# characteristic function

Let $X$ be a random variable. The characteristic function of $X$ is a function $\varphi_{X}:\mathbb{R}\rightarrow\mathbb{C}$ defined by

 $\varphi_{X}(t)=Ee^{itX}=E\cos(tX)+iE\sin(tX),$

that is, $\varphi_{X}(t)$ is the expectation of the random variable $e^{itX}$.

Given a random vector $\overline{X}=(X_{1},\dots,X_{n})$, the characteristic function of $\overline{X}$, also called joint characteristic function of $X_{1},\dots,X_{n}$, is a function $\varphi_{\overline{X}}:\mathbb{R}^{n}\rightarrow\mathbb{C}$ defined by

 $\varphi_{\overline{X}}(t)=Ee^{i{\overline{t}}\cdot{\overline{X}}},$

where $\overline{t}=(t_{1},\dots,t_{n})$ and ${\overline{t}}\cdot{\overline{X}}=t_{1}X_{1}+\cdots+t_{n}X_{n}$ (the dot product.)

Remark. If $F_{X}$ is the distribution function associated to $X$, by the properties of expectation we have

 $\varphi_{X}(t)=\int_{\mathbb{R}}e^{itx}dF_{X}(x),$

which is known as the Fourier-Stieltjes transform of $F_{X}$, and provides an alternate definition of the characteristic function. From this, it is clear that the characteristic function depends only on the distribution function of $X$, hence one can define the characteristic function associated to a distribution even when there is no random variable involved. This implies that two random variables with the same distribution must have the same characteristic function. It is also true that each characteristic function determines a unique distribution; hence the , since it characterizes the distribution function (see property 6.)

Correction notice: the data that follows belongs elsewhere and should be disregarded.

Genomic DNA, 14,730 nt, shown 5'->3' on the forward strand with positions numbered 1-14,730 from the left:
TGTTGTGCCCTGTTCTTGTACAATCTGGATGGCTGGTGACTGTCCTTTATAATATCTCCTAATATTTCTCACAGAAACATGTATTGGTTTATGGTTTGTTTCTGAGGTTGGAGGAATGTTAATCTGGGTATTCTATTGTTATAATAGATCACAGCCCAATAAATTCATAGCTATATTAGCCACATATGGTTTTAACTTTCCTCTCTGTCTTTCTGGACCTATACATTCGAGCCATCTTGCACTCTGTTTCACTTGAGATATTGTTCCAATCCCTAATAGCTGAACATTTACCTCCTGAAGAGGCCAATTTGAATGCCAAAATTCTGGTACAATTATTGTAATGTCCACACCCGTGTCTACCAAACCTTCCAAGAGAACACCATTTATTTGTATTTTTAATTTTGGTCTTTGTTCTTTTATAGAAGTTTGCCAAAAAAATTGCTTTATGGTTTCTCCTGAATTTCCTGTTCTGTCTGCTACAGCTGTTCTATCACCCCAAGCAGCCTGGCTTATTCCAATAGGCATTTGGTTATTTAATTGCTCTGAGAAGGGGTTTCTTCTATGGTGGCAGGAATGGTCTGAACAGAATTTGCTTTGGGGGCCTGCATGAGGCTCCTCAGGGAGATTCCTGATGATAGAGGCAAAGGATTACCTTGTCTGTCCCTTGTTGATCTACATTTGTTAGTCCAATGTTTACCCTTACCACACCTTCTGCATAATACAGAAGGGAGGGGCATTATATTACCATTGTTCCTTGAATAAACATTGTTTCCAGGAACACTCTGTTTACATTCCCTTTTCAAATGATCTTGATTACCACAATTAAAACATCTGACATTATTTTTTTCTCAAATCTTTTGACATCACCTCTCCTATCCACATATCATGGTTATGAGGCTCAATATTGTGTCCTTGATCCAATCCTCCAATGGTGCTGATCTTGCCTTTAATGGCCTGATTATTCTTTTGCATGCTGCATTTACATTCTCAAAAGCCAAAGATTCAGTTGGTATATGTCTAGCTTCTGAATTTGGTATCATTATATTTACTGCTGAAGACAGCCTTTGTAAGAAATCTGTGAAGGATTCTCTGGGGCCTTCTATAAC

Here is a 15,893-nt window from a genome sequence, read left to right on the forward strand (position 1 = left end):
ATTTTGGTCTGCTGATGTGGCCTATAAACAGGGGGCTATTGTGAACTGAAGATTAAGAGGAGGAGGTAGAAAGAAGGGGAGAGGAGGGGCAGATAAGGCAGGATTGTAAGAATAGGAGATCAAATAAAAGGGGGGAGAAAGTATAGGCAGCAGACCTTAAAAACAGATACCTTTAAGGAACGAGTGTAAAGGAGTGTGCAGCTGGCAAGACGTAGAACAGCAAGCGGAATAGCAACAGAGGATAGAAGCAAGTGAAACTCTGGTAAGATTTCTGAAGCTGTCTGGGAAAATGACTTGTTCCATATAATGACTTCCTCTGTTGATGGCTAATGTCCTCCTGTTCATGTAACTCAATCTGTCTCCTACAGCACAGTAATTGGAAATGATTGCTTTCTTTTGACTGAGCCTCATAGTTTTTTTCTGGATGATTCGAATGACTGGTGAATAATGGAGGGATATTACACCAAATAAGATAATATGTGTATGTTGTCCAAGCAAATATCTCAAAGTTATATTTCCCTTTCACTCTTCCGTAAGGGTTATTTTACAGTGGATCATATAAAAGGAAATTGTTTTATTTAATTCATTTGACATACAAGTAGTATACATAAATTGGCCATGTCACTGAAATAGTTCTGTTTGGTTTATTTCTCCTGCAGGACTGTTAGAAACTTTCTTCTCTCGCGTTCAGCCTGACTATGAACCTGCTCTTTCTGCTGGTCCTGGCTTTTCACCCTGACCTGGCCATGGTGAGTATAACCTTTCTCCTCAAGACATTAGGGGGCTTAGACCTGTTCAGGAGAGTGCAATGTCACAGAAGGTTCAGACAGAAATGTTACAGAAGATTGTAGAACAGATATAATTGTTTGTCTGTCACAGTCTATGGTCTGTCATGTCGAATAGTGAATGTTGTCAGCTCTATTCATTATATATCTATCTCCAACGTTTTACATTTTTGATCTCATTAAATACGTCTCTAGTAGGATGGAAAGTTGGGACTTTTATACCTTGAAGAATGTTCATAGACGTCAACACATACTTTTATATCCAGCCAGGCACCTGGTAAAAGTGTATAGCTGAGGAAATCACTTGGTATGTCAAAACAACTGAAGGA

Properties

1. 1.

The characteristic function is bounded by $1$, i.e. $|\varphi_{X}(t)|\leq 1$ for all $t$;

2. 2.

$\varphi_{X}(0)=1$;

3. 3.

$\overline{\varphi_{X}(t)}=\varphi_{X}(-t)$, where $\overline{z}$ denotes the complex conjugate of $z$;

4. 4.

$\varphi_{X}$ is uniformly continuous in $\mathbb{R}$;

5. 5.

If $X$ and $Y$ are independent random variables, then $\varphi_{X+Y}=\varphi_{X}\varphi_{Y}$;

6. 6.

The characteristic function determines the distribution function; hence, $\varphi_{X}=\varphi_{Y}$ if and only if $F_{X}=F_{Y}$. This is a consequence of the inversion : Given a random variable $X$ with characteristic function $\varphi$ and distribution function $F$, if $x$ and $y$ are continuity points of $F$ such that $x, then

 $F(x)-F(y)=\frac{1}{2\pi}\lim_{s\rightarrow\infty}\int_{-s}^{s}\frac{e^{-itx}-e% ^{-ity}}{it}\varphi(t)dt;$
7. 7.

A random variable $X$ has a symmetrical distribution (i.e. one such that $F_{X}=F_{-X}$) if and only if $\varphi_{X}(t)\in\mathbb{R}$ for all $t\in\mathbb{R}$;

8. 8.

For real numbers $a,b$, $\varphi_{aX+b}(t)=e^{itb}\varphi_{X}(at)$;

9. 9.

If $E|X|^{n}<\infty$, then $\varphi_{X}$ has continuous $n$-th derivatives and

 $\frac{d^{k}\varphi_{X}}{dt^{k}}(t)=\varphi_{X}^{(k)}(t)=\int_{\mathbb{R}}(ix)^% {k}e^{itx}dF_{X}(x),\;\;1\leq k\leq n.$

Particularly, $\varphi_{X}^{(k)}(0)=i^{k}EX^{k}$; characteristic functions are similar to moment generating functions in this sense.

Similar properties hold for joint characteristic functions. Other important result related to characteristic functions is the Paul Lévy continuity theorem.

Title characteristic function CharacteristicFunction1 2013-03-22 13:14:28 2013-03-22 13:14:28 Koro (127) Koro (127) 5 Koro (127) Definition msc 60E10 joint characteristic function MomentGeneratingFunction CumulantGeneratingFunction